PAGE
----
7. "Las tropas marroquíes ocupan el oasis de Tifariti, en el Sahara" (in español). ABC. 1976-02-07. Retrieved 2010-09-11.<templatestyles src="Module:Citation/CS1/styles.css"></templatestyles>
  8. "Tifariti, symbol of resistance against the occupier". SPS. 2007-12-20. Retrieved 2010-09-09.<templatestyles src="Module:Citation/CS1/styles.css"></templatestyles>
  9. MINURSO Mine action
  10. Ana Camacho (1991-08-08). "Marruecos bombardea 'zonas liberadas' del Polisario" (in español). El País. Retrieved 2010-11-09.<templatestyles src="Module:Citation/CS1/styles.css"></templatestyles>
  11. 11.0 11.1 "La aviación marroquí bombardea uno de los principales oasis del Sáhara" (in español). ABC. 1991-08-28. Retrieved 2010-11-09.<templatestyles src="Module:Citation/CS1/styles.css"></templatestyles>
  12. Milestones in the Western Sahara conflict. MINURSO.
  13. Michael Bhatia, Western Sahara under Polisario Control: Summary Report of Field Mission to the Sahrawi Refugee Camps (near Tindouf, Algeria) in Review of African political economy, number 88, June 2001.
  14. "Recortes de prensa de la inauguración del Hospital "Navarra" en Tifariti. 1999" (in español). LEFRIG (Centro de Documentación y Museo de la Resistencia del Pueblo Saharaui y la Solidaridad Internacional). 2009-04-13. Retrieved 2010-10-09.<templatestyles src="Module:Citation/CS1/styles.css"></templatestyles>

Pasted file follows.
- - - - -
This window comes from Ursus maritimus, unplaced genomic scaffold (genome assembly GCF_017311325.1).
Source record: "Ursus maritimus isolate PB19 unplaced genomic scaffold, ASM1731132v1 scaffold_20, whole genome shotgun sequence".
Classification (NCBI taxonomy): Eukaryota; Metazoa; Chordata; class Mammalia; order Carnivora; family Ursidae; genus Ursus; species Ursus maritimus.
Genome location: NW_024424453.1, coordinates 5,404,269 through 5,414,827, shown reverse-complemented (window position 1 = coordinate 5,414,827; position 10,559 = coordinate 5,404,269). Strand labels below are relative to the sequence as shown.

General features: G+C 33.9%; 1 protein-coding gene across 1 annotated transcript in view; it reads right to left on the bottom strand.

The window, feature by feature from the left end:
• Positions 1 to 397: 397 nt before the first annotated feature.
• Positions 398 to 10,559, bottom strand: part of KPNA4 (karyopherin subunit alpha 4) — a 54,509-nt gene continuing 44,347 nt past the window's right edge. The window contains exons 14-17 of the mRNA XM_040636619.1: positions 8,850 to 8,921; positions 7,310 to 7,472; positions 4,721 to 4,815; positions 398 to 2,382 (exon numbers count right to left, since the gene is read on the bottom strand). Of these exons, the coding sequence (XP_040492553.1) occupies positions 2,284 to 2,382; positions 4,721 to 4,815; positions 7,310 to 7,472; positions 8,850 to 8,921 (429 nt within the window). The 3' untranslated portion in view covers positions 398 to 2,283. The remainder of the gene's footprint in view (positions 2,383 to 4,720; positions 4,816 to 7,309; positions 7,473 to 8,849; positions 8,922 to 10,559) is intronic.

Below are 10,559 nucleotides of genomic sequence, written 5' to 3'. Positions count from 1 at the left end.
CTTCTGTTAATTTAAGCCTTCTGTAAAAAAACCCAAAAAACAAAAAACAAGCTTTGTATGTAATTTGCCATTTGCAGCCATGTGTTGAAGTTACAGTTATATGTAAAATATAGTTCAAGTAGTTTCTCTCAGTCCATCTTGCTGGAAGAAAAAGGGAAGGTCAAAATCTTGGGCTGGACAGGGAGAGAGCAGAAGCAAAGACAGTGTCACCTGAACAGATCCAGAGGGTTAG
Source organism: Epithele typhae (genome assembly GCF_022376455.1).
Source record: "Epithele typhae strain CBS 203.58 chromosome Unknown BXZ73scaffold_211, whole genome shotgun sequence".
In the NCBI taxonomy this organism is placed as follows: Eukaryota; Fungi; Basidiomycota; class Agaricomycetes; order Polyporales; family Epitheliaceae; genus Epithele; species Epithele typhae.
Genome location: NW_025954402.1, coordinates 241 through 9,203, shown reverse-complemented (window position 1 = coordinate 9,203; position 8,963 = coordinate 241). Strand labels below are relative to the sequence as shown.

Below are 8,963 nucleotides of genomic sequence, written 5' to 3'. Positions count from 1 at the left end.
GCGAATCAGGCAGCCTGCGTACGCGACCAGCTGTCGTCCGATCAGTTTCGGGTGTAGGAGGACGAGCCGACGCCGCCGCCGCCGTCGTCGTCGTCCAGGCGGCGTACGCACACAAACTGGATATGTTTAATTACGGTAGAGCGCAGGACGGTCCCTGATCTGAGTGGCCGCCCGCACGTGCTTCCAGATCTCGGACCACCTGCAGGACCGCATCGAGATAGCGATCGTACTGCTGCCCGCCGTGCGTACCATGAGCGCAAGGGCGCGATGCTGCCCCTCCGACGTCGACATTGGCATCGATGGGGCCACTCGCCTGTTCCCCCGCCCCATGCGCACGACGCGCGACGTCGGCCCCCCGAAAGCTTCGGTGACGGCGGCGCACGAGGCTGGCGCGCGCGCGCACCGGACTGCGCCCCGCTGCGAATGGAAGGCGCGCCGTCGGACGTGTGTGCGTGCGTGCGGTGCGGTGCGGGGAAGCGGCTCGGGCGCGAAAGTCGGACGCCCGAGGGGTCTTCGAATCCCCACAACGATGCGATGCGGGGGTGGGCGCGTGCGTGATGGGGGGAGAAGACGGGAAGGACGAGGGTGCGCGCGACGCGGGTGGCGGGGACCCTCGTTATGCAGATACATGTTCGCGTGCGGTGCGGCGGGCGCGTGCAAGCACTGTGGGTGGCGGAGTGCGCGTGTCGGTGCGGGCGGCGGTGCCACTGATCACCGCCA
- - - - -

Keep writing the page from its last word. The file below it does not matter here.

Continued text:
15. "Refugiados Saharauis: instalación fotovoltaica en el Hospital Navarra de Tifariti" (in español). ANARASD. Retrieved 2010-10-09.<templatestyles src="Module:Citation/CS1/styles.css"></templatestyles>
  16. "The President of the Republic put the first brick in the new building of the Saharawi Parliament". SPS. 2005-05-22. Retrieved 2010-10-09.<templatestyles src="Module:Citation/CS1/styles.css"></templatestyles>
  17. Viviendas con ayuda andaluza Flickr (Spanish)
  18. "The Head of the Saharawi State inaugurates a mosque in Tifariti". SPS. 2007-12-21. Retrieved 2010-10-09.<templatestyles src="Module:Citation/CS1/styles.css"></templatestyles>
  19. "The President of the Republic inaugurates social projects in Tifariti". SPS. 2008-02-29. Retrieved 2010-10-09.<templatestyles src="Module:Citation/CS1/styles.css"></templatestyles>
  20. "Urbanization of liberated territories, Minister in charge inspects projects in course of execution". SPS. 2009-07-20. Retrieved 2010-09-11.<templatestyles src="Module:Citation/CS1/styles.css"></templatestyles>
  21. "Inauguration of new residential district in Tifariti (liberated territories)". SPS. 2009-10-30. Retrieved 2010-09-09.<templatestyles src="Module:Citation/CS1/styles.css"></templatestyles>
  22. Communiques 2003
  23. "POLISARIO's XIIth congress re-elect Mohamed Abdelaziz as Secretary General". SPS. 2007-12-20. Retrieved 2010-09-10.<templatestyles src="Module:Citation/CS1/styles.css"></templatestyles>
  24. "POLISARIO's sitting Secretary General proposes alternation on the leadership of the movement". SPS. 2007-12-17. Retrieved 2010-09-10.<templatestyles src="Module:Citation/CS1/styles.css"></templatestyles>
  25. "POLISARIO Front's 12th congress elects 25 members of the National Secretariat". SPS. 2007-12-21. Retrieved 2010-09-10.<templatestyles src="Module:Citation/CS1/styles.css"></templatestyles>